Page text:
Mansura's role is no longer limited to taking cattle for grazing. She is no longer only the woman in the background who prepares Nun Chai for her family in the morning and sweeps the house once they have all left. Mansura has blossomed into a full-scale entrepreneur in her nine days of training. She is a woman on a mission – to leave her stamp in her community, teaching young girls to be self-sufficient like her.

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Adopt a Silai School

Adopt a Silai School

Do you want to be a part of the huge change that Usha Silai School is bringing about in the lives of millions of rural women? With just a simple click of a button, you can now contribute towards the opening of an Usha Silai School or support various other aspects of the school.

About the Initiative

About the Initiative

Kushalta Ke Kadam, an initiative by NDTV and USHA, aims at empowering women from rural India and encourages them to become entrepreneurs by taking up sewing and training others in their respective communities. Since 2011 Usha Silai Campaign has trained more than 3.95 lakh rural women within five years, with 17,000 Silai schools, spanning over 9272 Indian villages in India.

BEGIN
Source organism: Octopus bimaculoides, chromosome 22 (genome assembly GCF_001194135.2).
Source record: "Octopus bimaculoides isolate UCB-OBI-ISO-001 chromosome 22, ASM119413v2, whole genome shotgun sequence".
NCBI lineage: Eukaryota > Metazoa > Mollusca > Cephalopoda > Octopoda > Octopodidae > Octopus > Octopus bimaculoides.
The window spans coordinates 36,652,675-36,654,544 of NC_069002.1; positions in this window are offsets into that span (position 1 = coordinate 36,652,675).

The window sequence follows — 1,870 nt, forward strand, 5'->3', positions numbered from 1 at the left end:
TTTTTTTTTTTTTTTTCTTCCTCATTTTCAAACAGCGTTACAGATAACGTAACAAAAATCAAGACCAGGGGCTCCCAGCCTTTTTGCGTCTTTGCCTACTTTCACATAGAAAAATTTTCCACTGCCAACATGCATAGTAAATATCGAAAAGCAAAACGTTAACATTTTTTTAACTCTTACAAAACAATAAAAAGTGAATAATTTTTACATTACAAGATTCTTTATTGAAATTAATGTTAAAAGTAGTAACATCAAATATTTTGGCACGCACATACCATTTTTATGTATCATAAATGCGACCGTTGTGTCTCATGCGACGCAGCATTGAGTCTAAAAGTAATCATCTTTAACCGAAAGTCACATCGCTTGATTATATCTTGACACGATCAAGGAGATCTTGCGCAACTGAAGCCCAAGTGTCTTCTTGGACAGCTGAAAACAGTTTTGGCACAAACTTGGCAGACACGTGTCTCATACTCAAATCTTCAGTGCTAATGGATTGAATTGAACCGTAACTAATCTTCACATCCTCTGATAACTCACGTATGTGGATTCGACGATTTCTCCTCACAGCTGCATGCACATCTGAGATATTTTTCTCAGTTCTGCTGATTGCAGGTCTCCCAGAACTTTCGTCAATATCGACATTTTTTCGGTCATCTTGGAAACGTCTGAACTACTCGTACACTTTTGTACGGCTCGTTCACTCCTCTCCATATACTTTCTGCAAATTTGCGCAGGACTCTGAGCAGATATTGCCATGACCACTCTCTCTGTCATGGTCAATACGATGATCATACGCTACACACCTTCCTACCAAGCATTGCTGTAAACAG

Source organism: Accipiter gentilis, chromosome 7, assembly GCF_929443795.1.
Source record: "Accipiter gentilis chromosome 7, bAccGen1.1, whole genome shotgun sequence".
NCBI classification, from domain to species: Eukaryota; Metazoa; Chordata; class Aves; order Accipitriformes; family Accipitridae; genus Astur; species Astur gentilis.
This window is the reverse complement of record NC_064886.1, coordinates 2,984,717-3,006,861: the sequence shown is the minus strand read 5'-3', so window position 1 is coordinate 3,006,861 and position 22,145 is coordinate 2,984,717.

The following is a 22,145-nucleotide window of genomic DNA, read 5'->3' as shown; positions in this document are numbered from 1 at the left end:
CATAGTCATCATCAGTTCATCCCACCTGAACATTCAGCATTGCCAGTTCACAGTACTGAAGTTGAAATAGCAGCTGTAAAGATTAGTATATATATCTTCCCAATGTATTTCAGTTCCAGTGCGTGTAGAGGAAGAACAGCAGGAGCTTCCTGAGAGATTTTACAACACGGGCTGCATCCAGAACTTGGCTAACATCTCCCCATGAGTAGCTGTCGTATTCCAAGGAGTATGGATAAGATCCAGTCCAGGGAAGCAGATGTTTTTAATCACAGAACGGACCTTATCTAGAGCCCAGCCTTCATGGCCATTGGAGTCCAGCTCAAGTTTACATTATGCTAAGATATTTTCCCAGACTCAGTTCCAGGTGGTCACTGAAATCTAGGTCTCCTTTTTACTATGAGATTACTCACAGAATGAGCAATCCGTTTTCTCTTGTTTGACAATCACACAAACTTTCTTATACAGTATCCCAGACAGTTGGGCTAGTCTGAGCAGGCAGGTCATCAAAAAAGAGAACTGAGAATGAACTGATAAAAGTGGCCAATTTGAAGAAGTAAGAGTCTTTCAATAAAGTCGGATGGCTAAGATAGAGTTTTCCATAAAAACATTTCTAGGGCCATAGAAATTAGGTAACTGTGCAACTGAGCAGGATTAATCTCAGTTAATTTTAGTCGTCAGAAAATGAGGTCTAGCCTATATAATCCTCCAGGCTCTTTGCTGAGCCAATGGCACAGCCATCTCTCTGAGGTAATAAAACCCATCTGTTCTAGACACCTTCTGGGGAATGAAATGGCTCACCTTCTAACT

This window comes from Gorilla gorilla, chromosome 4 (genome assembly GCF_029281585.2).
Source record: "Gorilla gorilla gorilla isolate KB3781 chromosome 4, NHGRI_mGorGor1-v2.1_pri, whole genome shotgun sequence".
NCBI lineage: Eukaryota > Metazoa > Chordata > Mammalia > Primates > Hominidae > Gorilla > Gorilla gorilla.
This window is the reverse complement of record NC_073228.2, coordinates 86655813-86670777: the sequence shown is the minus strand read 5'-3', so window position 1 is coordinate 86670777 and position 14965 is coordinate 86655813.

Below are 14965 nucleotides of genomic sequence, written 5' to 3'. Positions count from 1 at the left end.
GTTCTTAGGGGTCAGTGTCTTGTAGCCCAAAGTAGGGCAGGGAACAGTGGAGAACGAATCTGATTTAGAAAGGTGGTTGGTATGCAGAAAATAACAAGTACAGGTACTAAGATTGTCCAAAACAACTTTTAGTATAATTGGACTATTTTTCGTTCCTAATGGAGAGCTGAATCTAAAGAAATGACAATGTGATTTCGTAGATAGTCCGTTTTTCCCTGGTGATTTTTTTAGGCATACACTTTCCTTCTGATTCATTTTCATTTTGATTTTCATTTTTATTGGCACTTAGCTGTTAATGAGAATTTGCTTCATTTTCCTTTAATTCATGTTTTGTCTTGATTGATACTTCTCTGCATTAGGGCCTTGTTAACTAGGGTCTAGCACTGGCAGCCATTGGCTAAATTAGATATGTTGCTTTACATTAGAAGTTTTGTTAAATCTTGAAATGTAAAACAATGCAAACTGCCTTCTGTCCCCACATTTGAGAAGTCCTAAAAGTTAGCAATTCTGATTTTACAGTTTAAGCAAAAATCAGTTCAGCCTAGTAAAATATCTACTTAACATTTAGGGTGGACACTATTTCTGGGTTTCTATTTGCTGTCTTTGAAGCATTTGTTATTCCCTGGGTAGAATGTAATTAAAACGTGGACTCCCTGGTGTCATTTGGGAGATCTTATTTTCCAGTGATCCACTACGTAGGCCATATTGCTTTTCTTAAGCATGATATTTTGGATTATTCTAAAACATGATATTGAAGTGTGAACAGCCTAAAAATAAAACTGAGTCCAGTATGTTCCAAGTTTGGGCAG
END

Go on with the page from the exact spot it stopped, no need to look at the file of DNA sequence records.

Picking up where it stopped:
Kushalta Ke Kadam in Season 4 has returned with new goals and vision. The new season will witness the establishment of the new cluster in Kashmir, apart from the existing four clusters setup last year. The women from volatile Kashmir will work with well-known fashion designer Rohit Bal and get an unique opportunity to learn from him and make clothes for him. The work done by the Silai School women will be presented at Lakme Fashion week 2019.

 

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In Pics

Kushalta ke Kadam: Aiming for Independence Through Stitching
Kushalta ke Kadam: Aiming for Independence Through Stitching

Rebari girls grow up learning traditional embroidery, which along with their new found sewing skills developed at Usha Silai Schools, is helping them earn a living.